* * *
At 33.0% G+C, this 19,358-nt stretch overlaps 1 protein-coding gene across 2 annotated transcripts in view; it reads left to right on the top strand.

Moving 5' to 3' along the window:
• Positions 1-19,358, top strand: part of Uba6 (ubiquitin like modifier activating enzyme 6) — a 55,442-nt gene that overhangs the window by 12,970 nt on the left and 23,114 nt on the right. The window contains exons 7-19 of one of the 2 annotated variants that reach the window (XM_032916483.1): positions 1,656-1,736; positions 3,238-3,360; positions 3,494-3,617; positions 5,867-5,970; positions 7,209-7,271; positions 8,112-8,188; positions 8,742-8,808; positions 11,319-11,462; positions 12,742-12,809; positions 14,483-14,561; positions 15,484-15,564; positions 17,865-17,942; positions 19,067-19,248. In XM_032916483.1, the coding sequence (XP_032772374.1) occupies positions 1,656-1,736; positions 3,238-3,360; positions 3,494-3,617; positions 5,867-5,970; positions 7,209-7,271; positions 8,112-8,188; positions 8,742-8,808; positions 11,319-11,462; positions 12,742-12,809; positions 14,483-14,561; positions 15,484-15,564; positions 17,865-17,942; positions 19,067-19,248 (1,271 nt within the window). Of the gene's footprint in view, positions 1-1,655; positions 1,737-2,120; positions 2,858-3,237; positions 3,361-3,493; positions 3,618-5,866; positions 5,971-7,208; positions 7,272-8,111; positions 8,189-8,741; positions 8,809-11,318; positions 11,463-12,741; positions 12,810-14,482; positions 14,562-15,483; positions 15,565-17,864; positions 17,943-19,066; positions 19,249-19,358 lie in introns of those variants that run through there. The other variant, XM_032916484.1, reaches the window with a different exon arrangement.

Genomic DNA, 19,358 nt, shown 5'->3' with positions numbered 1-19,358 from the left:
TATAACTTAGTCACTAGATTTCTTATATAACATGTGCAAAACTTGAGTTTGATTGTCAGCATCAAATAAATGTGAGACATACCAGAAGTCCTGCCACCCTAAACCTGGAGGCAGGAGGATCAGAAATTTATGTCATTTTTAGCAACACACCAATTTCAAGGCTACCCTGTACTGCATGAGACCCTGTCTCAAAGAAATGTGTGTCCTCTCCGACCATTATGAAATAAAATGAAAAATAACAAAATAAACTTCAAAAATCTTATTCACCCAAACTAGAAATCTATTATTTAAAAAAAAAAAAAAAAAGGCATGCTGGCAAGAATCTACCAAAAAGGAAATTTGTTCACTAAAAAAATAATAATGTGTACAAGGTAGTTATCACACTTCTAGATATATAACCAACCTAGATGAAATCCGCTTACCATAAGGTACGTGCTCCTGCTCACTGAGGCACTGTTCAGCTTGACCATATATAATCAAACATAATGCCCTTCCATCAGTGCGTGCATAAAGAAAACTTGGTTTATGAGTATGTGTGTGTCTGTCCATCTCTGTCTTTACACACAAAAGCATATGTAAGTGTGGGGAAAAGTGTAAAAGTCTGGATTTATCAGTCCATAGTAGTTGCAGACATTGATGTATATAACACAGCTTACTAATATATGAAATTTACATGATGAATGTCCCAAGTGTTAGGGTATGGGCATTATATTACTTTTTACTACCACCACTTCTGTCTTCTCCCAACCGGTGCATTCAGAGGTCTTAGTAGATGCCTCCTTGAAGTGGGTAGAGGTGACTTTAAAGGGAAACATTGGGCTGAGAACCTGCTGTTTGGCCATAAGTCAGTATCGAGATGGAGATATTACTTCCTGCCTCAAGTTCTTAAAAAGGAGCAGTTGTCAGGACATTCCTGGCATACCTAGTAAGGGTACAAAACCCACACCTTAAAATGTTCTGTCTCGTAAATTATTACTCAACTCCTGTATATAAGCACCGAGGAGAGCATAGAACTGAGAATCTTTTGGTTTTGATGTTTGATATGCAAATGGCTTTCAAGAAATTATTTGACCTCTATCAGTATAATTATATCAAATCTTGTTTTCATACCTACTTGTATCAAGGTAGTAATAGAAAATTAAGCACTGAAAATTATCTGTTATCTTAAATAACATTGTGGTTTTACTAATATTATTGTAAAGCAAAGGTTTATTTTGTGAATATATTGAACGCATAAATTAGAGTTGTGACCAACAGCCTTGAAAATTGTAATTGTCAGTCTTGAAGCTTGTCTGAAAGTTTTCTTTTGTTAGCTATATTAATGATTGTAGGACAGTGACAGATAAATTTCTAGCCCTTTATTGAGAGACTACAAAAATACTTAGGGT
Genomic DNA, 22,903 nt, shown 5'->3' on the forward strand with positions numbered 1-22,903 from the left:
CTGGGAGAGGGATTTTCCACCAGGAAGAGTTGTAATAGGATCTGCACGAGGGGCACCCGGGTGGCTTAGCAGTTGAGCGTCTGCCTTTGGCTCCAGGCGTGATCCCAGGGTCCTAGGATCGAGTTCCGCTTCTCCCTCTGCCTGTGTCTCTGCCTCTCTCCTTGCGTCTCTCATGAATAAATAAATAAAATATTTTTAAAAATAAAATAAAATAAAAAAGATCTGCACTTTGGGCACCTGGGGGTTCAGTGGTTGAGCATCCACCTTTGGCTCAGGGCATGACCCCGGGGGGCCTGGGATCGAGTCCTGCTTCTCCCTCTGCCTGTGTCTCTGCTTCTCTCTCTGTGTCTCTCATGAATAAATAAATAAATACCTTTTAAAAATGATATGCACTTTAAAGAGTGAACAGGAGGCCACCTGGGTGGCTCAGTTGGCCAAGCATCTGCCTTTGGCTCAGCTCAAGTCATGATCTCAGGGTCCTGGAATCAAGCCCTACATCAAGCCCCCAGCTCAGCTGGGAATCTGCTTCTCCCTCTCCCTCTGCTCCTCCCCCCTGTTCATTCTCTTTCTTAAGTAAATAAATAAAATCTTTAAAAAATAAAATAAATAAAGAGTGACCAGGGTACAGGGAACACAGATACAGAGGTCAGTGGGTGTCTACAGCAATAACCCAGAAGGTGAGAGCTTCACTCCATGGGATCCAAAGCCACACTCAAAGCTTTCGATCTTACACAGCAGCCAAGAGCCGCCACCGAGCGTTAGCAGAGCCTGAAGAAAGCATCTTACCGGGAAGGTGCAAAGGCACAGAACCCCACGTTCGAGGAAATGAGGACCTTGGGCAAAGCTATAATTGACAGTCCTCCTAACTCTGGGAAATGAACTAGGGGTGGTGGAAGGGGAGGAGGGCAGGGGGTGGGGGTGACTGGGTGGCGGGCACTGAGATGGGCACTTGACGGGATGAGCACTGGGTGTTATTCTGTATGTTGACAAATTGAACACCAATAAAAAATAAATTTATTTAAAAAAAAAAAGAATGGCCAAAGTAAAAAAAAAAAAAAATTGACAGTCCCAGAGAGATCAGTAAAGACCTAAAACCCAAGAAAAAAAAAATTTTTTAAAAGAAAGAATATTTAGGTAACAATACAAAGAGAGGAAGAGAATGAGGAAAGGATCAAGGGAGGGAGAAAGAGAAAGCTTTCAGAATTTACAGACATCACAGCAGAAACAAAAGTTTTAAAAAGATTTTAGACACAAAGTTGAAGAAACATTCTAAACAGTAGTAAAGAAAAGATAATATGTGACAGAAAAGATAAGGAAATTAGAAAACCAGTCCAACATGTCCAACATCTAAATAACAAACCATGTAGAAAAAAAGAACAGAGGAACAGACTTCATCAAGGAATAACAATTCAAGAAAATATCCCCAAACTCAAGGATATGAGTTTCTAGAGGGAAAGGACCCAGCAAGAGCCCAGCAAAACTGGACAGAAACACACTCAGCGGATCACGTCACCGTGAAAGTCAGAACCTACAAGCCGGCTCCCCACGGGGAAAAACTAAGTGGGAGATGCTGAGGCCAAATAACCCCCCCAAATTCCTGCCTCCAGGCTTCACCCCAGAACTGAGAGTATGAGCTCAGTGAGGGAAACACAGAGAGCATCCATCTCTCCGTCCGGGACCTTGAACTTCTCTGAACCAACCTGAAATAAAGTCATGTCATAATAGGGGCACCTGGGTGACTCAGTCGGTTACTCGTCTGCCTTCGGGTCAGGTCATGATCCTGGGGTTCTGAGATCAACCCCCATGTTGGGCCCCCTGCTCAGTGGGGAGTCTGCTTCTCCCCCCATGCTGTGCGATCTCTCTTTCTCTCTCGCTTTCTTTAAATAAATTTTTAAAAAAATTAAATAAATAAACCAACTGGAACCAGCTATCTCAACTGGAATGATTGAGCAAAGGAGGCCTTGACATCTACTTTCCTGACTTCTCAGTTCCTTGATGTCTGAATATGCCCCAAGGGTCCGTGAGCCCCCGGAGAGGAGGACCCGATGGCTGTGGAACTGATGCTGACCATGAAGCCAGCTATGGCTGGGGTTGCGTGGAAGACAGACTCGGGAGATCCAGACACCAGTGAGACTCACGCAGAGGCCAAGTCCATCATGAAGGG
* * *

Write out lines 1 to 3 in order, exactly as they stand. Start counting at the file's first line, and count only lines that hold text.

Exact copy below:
At 33.0% G+C, this 19,358-nt stretch overlaps 1 protein-coding gene across 2 annotated transcripts in view; it reads left to right on the top strand.

Moving 5' to 3' along the window:
• Positions 1-19,358, top strand: part of Uba6 (ubiquitin like modifier activating enzyme 6) — a 55,442-nt gene that overhangs the window by 12,970 nt on the left and 23,114 nt on the right. The window contains exons 7-19 of one of the 2 annotated variants that reach the window (XM_032916483.1): positions 1,656-1,736; positions 3,238-3,360; positions 3,494-3,617; positions 5,867-5,970; positions 7,209-7,271; positions 8,112-8,188; positions 8,742-8,808; positions 11,319-11,462; positions 12,742-12,809; positions 14,483-14,561; positions 15,484-15,564; positions 17,865-17,942; positions 19,067-19,248. In XM_032916483.1, the coding sequence (XP_032772374.1) occupies positions 1,656-1,736; positions 3,238-3,360; positions 3,494-3,617; positions 5,867-5,970; positions 7,209-7,271; positions 8,112-8,188; positions 8,742-8,808; positions 11,319-11,462; positions 12,742-12,809; positions 14,483-14,561; positions 15,484-15,564; positions 17,865-17,942; positions 19,067-19,248 (1,271 nt within the window). Of the gene's footprint in view, positions 1-1,655; positions 1,737-2,120; positions 2,858-3,237; positions 3,361-3,493; positions 3,618-5,866; positions 5,971-7,208; positions 7,272-8,111; positions 8,189-8,741; positions 8,809-11,318; positions 11,463-12,741; positions 12,810-14,482; positions 14,562-15,483; positions 15,565-17,864; positions 17,943-19,066; positions 19,249-19,358 lie in introns of those variants that run through there. The other variant, XM_032916484.1, reaches the window with a different exon arrangement.